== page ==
And why? Isn't the DM free to have the creatures doing anything at all? The blank chart allows the DM to do this, yes? Theoretically, yes, that's correct. In practice through it works against a well known cognitive concept. Too much freedom, in creativity, can be a bad thing. If the human mind has no place to start then it tends to have a hard time getting started. If, however, you place just a small constraint on the idea, you get it started, then the mind races to fill in the details. But it needs SOMETHING in order to start filling in the details. "Goblins" does nothing. What encounter is that? But if the table has "Goblins hunting" then, suddenly, the DM's mind takes over. Hunting? Hunting what? Have they caught it already? Or are THEY being hunted? The mind races. And that's a good thing. The designer has now helped the DM run a better game for their players by just including one extra word.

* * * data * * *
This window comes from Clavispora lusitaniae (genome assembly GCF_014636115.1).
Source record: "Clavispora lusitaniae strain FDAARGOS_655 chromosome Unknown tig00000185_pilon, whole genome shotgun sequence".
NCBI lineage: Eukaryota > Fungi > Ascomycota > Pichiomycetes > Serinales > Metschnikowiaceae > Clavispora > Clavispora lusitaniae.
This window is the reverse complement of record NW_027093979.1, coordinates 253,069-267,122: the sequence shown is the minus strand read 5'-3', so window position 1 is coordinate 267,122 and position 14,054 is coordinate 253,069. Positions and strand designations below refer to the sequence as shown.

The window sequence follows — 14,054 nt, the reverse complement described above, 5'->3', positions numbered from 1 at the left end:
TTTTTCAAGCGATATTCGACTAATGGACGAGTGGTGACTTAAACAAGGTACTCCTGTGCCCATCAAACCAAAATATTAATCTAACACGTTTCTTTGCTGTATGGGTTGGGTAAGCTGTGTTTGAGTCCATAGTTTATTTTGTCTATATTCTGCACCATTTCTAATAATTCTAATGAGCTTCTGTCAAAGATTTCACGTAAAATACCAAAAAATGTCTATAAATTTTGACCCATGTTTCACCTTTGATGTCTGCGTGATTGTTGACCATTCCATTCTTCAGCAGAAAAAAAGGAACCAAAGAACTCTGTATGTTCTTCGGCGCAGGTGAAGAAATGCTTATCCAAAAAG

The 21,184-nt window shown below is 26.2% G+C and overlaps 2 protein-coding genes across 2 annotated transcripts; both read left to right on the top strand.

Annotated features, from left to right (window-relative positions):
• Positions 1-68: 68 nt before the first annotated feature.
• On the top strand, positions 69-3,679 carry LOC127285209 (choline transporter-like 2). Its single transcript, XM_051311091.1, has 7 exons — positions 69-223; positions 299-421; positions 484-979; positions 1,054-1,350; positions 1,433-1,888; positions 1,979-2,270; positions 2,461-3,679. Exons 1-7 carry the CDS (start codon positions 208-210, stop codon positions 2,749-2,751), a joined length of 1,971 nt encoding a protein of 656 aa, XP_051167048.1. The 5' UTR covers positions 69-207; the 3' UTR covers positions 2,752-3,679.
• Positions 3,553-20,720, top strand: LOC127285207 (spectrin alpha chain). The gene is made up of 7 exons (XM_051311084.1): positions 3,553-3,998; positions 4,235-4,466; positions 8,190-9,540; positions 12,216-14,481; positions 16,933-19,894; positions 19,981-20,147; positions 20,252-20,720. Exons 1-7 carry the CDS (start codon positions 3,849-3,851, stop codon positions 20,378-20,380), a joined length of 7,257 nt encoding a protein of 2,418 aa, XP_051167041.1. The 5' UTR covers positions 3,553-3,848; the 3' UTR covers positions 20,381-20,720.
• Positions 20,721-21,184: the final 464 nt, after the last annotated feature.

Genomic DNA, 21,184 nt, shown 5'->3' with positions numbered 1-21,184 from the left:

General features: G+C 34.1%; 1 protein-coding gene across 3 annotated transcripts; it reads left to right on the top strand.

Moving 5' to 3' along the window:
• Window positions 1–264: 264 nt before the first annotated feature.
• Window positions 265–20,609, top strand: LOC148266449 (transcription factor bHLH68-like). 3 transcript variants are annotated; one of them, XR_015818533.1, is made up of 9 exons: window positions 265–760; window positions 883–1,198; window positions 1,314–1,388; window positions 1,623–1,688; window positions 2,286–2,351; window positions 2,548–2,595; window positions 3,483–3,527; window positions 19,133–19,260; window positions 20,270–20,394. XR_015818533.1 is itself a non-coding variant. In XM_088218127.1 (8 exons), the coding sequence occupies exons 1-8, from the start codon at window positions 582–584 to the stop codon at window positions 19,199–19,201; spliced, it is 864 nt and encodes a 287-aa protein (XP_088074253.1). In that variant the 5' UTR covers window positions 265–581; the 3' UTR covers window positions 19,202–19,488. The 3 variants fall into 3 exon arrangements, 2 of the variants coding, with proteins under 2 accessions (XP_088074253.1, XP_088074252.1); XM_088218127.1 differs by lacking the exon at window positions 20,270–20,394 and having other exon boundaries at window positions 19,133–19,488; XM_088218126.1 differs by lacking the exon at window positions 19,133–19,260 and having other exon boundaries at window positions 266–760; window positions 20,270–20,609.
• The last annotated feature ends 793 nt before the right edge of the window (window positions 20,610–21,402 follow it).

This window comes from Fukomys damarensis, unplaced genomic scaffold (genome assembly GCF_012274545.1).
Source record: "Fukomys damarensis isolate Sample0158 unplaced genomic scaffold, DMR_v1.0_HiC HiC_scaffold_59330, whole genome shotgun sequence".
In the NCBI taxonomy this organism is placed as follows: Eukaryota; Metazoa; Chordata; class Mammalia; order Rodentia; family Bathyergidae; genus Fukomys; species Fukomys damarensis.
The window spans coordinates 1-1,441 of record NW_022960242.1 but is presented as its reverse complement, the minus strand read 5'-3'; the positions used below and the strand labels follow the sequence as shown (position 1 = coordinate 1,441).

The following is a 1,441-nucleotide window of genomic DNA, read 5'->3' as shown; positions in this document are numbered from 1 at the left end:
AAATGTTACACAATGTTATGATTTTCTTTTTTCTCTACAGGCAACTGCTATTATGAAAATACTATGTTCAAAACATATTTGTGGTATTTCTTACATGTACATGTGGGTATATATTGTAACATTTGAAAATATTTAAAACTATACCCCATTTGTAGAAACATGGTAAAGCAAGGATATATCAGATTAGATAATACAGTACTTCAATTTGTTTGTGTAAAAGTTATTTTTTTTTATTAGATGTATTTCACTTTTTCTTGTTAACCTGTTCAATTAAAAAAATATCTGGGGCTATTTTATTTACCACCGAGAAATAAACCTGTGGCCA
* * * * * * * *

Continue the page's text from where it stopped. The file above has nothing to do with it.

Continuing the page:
I think the principal is so important that I have one entire page of my DM screen devoted to it. You can find examples from Sham, or 1d8, or several other sources. Other good examples can be found in Jungle Ruins of Madoro-Shanti. In it you can encounter a deer on a hill chanting “Beware Cho-odo! Beware cho-odo!” before it falls over dead. Examination reveals it’s been dead for several days. Not only is this an action encounter but it also is directly related to what’s going on in the adventure and helps build dread.

Another good example is in Dzeegbagd. In this the animals act like animals, not psychotic rapid dogs. The other creatures will talk to you. That one gets a little long-winded, but the general principal of adding a bit more is followed. “Looking for a straggler to pick off” or some such gives the DM something to riff off of. Sometimes you have to narrow things down in order get the old brain juices going. Give your creatures a reason to wander about or have them engaged in something.